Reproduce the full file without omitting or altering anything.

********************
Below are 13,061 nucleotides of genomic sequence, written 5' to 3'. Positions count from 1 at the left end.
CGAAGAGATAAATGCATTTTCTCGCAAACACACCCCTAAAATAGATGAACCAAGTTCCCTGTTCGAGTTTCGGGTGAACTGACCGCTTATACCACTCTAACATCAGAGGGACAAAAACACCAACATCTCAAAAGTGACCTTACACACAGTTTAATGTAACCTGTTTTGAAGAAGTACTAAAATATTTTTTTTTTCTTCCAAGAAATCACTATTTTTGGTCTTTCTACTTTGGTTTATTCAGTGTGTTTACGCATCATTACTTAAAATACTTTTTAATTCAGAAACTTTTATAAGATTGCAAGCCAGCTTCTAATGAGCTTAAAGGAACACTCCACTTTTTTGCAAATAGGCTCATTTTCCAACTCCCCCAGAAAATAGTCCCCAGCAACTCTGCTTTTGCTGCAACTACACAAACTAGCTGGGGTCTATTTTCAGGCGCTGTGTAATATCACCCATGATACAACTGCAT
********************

Below are 13,061 nucleotides of genomic sequence, written 5' to 3'. Positions count from 1 at the left end.
CGAAGAGATAAATGCATTTTCTCGCAAACACACCCCTAAAATAGATGAACCAAGTTCCCTGTTCGAGTTTCGGGTGAACTGACCGCTTATACCACTCTAACATCAGAGGGACAAAAACACCAACATCTCAAAAGTGACCTTACACACAGTTTAATGTAACCTGTTTTGAAGAAGTACTAAAATATTTTTTTTTTCTTCCAAGAAATCACTATTTTTGGTCTTTCTACTTTGGTTTATTCAGTGTGTTTACGCATCATTACTTAAAATACTTTTTAATTCAGAAACTTTTATAAGATTGCAAGCCAGCTTCTAATGAGCTTAAAGGAACACTCCACTTTTTTGCAAATAGGCTCATTTTCCAACTCCCCCAGAAAATAGTCCCCAGCAACTCTGCTTTTGCTGCAACTACACAAACTAGCTGGGGTCTATTTTCAGGCGCTGTGTAATATCACCCATGATACAACTGCAT